Bulgarian Right Wing Challenges Belene NPP Referendum
The right-wing Blue Coalition has requested from Bulgarian President Rosen Plevneliev and Chief Prosecutor, Boris Velchev, to ask the Constitutional Court to elaborate on the upcoming referendum on the fate of the Belene Nuclear Power Plant project.
The Blues insist the Court must have a say in explaining the law before the Parliament passes the decision, the Bulgarian online news agency Dnevnik reports.
According to the law, the Constitutional Court must act on the request of at least one fifth on the Members of the Parliament, (48), or the President, the Cabinet, the Supreme Courts of Cassations, the Supreme Administrative Court, and the Chief Prosecutor.
The Blue Coalition has 14 MPs.
The right wing insists the most important issue is does the Parliament have the authority to schedule a national referendum on a matter they see inadmissible under the Direct Participation of Citizens in State and Local Power Act.
This Act postulates that referendums cannot be held on issues within the authority of the Parliament, on the amount of taxes, social security, the State budget, and the work of the Parliament, among others.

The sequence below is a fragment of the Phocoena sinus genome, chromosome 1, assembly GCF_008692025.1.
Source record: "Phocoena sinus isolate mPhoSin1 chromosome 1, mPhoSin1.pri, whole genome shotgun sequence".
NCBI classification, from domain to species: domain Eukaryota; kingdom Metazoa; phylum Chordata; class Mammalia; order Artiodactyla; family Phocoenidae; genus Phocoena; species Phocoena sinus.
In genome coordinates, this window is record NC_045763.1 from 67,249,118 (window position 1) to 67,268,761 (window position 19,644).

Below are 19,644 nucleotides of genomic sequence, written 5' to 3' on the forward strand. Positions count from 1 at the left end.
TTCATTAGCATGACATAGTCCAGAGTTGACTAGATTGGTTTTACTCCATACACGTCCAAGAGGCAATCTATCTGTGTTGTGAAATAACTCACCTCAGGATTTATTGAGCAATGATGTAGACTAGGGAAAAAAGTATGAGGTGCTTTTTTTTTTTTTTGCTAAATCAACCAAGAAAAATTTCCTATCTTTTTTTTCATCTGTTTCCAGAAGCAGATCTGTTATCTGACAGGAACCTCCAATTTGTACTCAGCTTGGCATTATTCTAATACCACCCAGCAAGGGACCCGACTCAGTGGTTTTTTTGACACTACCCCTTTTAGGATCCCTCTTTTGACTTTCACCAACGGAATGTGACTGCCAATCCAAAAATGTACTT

Bulgaria's centrist-right Citizens for European Development of Bulgaria, GERB, government scrapped the Belene NPP project in March 2012, declaring it economically unfeasible. The pro-Belene Bulgarian Socialist Party, BSP, then launched a petition for a referendum on the Russian-Bulgarian project's fate.
The inspection of the petition recently concluded, with 543 639 valid signatures, enough to make the vote irreversible.
The referendum is expected to take place within the next three months.
Discussions have been renewed recently on the abandoned Belene NPP project, with Rosatom subsidiary Atomstroyexport upping its claim against Bulgaria's National Electricity Co. to EUR 1 B and a mysterious investment fund emerging with an offer to take over the project.
The Blue Coalition now say they will launch in the upcoming days a round table with NGOs involved in the energy sector to debate the legality on conducting such referendum.
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